Episcopal Diocese of Virginia
The Episcopal Church »  |  The Diocese of Virginia

Sixth Sunday of Easter, May 10, 2015

Here’s an issue lots of people get wrong: What does it mean to be chosen?

Some folks, thinking of the Jews as God’s Chosen People, decide Chosen means to be uniquely privileged, better than others who don’t have God’s favor as they define it. The Church Lady might add, with a sneer: “Chosen: Isn’t that space-shull.”  Nope. In a Jewish context, Chosen means selected to be a light to the world, bearing the truth that there is only one God, and God loves everybody. Even the people we can’t stand…God loves them, too. Radical Good News. Sadly, in a lot of places, saying stuff like that can get you killed.

As one Jew said to God, “Couldn’t you just choose somebody else this time?”

Other folks, banking on the theology of Deuteronomy, decide that being Chosen gives you prosperity…good health and a big, fat bank account. I can only say that I wish it were so.

Others decide that Chosen means being given the right, even the obligation, to pass judgment on your fellow human beings and set them straight regarding their business decisions, politics, theology and even their romantic relationships. Not so. Judgment is for God alone.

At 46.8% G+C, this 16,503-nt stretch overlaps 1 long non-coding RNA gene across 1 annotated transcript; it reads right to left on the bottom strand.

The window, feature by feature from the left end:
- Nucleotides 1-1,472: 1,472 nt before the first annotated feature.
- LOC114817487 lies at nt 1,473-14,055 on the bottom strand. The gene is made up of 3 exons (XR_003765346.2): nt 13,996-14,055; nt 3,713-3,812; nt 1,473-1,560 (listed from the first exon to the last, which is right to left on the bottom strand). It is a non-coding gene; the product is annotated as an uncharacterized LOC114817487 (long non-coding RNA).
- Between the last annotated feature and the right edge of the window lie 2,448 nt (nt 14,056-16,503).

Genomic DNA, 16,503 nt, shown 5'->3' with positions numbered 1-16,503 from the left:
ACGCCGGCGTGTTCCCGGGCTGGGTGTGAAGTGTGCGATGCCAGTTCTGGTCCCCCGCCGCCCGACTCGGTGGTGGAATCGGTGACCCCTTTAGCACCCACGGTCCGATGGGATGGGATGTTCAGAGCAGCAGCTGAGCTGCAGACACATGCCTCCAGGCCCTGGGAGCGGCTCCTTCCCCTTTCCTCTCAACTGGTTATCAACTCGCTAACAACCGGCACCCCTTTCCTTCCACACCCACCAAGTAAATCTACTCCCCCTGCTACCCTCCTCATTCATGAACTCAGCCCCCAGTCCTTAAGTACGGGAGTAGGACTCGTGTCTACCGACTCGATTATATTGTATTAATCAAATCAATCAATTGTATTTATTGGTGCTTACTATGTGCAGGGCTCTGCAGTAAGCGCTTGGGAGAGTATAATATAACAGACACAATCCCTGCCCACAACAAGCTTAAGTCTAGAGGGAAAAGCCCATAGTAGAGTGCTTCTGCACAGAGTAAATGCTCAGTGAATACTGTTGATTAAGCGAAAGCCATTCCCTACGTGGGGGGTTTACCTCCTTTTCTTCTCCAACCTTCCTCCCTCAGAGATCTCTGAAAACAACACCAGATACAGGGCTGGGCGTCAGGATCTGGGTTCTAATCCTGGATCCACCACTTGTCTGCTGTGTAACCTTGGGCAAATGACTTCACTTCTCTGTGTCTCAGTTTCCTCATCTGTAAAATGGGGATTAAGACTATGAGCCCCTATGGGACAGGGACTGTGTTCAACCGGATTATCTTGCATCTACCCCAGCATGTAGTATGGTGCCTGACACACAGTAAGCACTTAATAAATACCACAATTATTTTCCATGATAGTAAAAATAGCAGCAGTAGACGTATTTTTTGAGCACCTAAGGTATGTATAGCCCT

Okay, those are some major wrongs, but occasionally we can slide into some that are more subtle. The reason you are Chosen may just be something as little and arbitrary as proximity.

For example, you may be the one person chosen by God to hold the door for an old handicapped broad, just because you are the person nearest the door. You may be the person chosen to send a note to someone suffering, just because you have an extra stamp. You may be the person chosen to write the check just because you have the money to cover it, and you can’t take it with you. You may be the person to, as John the Baptist teaches, count the number of coats in your closet and, finding you have more than just one, give a coat or coats to someone who is cold. It is not worthy of debate: Just do it.

Moreover, being Chosen for one task does not mean Chosen for everything. This is where knowing one’s own gifts can be very helpful. For example, I may have my moments, but I personally am not Chosen to star in the ballet or opera, to serve on vestries, or to endure any meeting that requires sitting on folding metal chairs while someone drones on to satisfy their own ego. In science, No is a good answer…it means you don’t have to waste any more time headed down that blind alley. This above all, to thine own self be true.

Being Chosen does not mean we get to choose our own predilections and prejudices and position statements. In fact (and I shudder to say this), it may very well mean that we are called to go against everything we thought we believed. Remember the pacifist Dietrich Bonhoeffer was called to try and assassinate Hitler. They hanged Bonhoeffer, by the way.